5.5.38 Sludge Dewatering Lagoons.
5.5.39 Sand Drying Beds.
5.5.40 Filter Press.
5.5.41 Belt Filter Press.
5.5.42 Centrifuge Facility.
5.5.43 Administration Laboratory and Maintenance Buildings.
5.6. Estimating Capital Costs.
5.7. Estimating Capital Costs of a Conventional Water Treatment Plant.
5.7.1 Two-Stage Filtration Plant.
5.7.2 Direct Filtration Plant.
5.7.3 Conventional Filtration Plant.
5.7.4 Dissolved Air Flotation Plant.
5.7.5 Lime and Soda Ash Filtration Plant.
5.7.6 Iron and Manganese Filtration Plant.
5.7.7 Micro Membrane Filtration Plant.
5.7.8 Direct Filtration with Pre-Ozone Filtration Plant.
5.7.9 Conventional Treatment with Ozonation and GAC Filtration.
5.8 Estimating the Cost of an Advanced Water Treatment Plants.
5.8.1 Reverse Osmosis (RO) Treatment Plant.
5.8.2 Multiple Effect Distillation (MED) Treatment Plant.
5.8.3 Mechanical Vapor Compression (MVC) Treatment Plant.
5.8.4 Multi-Stage Flash (MSF) Distillation Treatment Plant.
5.8.5 Ultra-Filtration and Nano-Filtration.
Chapter 6. Operation & Maintenance Cost Impacts.
6.1 Annual Operating & Maintenance Cost Impacts.
6.2 O&M Cost Curves.
6.2.1a Two Stage Filtration.
6.2.1b Direct Filtration.
6.2.1c Conventional Treatment.
6.3.1a Dissolved Air Flotation.
6.3.1b Lime & Soda Ash Softening.
6.3.1c Iron Manganese Removal.
6.3.2a Micro Membrane Filtration.
6.3.2b Direct Filtration with Pre-Ozonation.
6.3.2c Conventional Treatment with Ozonation & GAC Filters.
6.4 Advanced Water Treatment - Seawater Desalination.
6.4.1 Reverse Osmosis Treatment.
6.4.2 Multi-Stage Flash.
6.4.3 Multiple Effect Distillation (MED) Treatment.
6.4.4 Mechanical Vapor Compression (MVC) Treatment.
6.4.5 Ultra-Filtration and Nano-Filtration.
Chapter 7. Future Water Supply, Treatment and Distribution.
Preface to the Appendices.
Appendix A - Detailed Treatment Plant Cost Tables.
A.1a Two Stage Filtration Process 10 MGD.
A.1b Two Stage Filtration Process 100 MGD.
A.2a Direct Filtration Process 10 MGD.
A.2b Direct Filtration Process 100 MGD.
A.3a Conventional Water Treatment Processes 10 MGD.
A.3b Conventional Water Treatment Processes 100 MGD.
A.4a Dissolved Air Flotation (DAF) as Pretreatment Process 10 MGD.
A.4b Dissolved Air Flotation (DAF) as Pretreatment Process 100 MGD.
A.5a Lime and Soda Ash Water Softening Process 10 MGD.
A.5b Lime and Soda Ash Water Softening Process 100 MGD.
A.6a Iron and Manganese Removal Process 10 MGD.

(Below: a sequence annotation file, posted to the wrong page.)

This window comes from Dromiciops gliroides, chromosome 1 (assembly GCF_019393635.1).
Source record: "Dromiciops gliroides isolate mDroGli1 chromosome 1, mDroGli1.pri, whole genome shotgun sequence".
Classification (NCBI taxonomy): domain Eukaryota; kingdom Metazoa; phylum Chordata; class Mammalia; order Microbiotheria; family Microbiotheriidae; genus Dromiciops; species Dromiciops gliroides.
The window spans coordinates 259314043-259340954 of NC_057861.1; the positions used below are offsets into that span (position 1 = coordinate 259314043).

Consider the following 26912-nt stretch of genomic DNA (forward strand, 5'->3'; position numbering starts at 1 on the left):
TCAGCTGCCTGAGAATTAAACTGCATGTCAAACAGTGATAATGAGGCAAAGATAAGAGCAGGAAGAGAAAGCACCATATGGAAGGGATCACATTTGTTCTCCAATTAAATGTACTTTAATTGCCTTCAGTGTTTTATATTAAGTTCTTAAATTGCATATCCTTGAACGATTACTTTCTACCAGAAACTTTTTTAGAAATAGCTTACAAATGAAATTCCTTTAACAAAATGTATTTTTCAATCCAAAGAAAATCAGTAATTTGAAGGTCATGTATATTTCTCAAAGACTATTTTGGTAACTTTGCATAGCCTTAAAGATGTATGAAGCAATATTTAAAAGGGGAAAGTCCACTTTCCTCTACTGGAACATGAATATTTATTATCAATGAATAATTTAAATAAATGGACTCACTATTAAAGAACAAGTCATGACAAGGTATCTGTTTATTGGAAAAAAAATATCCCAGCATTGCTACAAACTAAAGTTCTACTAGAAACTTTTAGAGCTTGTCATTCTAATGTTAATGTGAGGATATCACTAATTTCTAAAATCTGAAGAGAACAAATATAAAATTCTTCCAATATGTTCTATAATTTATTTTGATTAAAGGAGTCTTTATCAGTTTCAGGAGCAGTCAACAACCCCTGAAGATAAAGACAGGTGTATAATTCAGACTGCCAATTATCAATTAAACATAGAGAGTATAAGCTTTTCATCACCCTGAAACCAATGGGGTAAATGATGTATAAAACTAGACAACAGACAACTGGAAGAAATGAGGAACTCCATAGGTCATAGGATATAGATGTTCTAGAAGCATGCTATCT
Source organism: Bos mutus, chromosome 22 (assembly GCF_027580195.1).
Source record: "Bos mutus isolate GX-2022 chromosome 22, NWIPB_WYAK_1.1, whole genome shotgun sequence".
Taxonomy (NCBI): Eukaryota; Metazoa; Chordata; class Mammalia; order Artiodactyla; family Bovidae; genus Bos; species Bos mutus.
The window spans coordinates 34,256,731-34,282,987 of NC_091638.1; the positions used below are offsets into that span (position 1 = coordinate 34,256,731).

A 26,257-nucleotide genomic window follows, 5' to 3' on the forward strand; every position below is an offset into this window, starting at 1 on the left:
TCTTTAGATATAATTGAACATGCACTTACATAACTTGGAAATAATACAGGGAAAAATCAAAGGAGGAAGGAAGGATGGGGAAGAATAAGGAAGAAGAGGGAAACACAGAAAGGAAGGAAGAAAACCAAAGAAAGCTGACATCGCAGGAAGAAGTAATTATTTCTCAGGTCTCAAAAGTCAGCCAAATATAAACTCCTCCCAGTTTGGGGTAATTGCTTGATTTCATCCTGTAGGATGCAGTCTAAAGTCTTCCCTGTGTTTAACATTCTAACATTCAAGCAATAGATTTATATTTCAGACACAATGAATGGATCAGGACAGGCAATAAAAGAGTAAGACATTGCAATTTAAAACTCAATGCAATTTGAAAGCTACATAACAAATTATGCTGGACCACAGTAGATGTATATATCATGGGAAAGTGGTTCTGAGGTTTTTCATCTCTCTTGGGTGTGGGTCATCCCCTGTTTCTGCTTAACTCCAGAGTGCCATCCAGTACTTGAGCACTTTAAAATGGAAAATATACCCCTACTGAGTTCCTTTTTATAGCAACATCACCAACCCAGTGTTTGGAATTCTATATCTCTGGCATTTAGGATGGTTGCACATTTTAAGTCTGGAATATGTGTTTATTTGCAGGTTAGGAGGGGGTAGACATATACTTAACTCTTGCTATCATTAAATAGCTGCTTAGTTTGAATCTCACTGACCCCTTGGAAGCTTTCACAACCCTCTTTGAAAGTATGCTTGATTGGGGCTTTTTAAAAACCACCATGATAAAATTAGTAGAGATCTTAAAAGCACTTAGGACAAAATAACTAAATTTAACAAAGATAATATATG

A.6b Iron and Manganese Removal Process 100 MGD.
A.7a Micro Membrane Filtration Process 10 MGD.
A.7b Micro Membrane Filtration Process 100 MGD.
A.8a Direct Filtration with Pre-Ozonation 10 MGD.
A.8b Direct Filtration with Pre-Ozonation 100 MGD.
A.9a Conventional Treatment Process with Ozonation and GAC Filters 10 MGD.
A.9b Conventional Treatment Process with Ozonation and GAC Filters 100 MGD.
WILLIAM T. McGIVNEY, MS Resource Economics, is Principal Vice President for Professional Services at DRMcNatty & Associates, Inc. He has more than thirty years of experience in construction project management as a chief estimator, construction services manager, project controls manager, and contractor. He has taught at California State Polytechnic University, Pomona, under the ABET program, which invites industry leaders to share their professional experience with students. Mr. McGivney has also assisted government agencies in the United States, as well as the Philippines, Egypt, Argentina, and Australia.
SUSUMU KAWAMURA, PhD, PE, is President of Kawamura Water Engineering, Inc. Dr. Kawamura has close to five decades of experience in every facet of water treatment facility design and operation. He has been involved in over 120 projects and is the author of more than ninety technical publications, as well as five books in three languages, including Integrated Design and Operation of Water Treatment Facilities, Second Edition (Wiley). He is a registered professional engineer in five states (Arizona, California, Nevada, Ohio, and Utah) as well as Japan. Dr. Kawamura taught graduate courses at University of Southern California for fifteen years starting in 1980. He was inducted into the AWWA Water Industry Hall of Fame in 2008.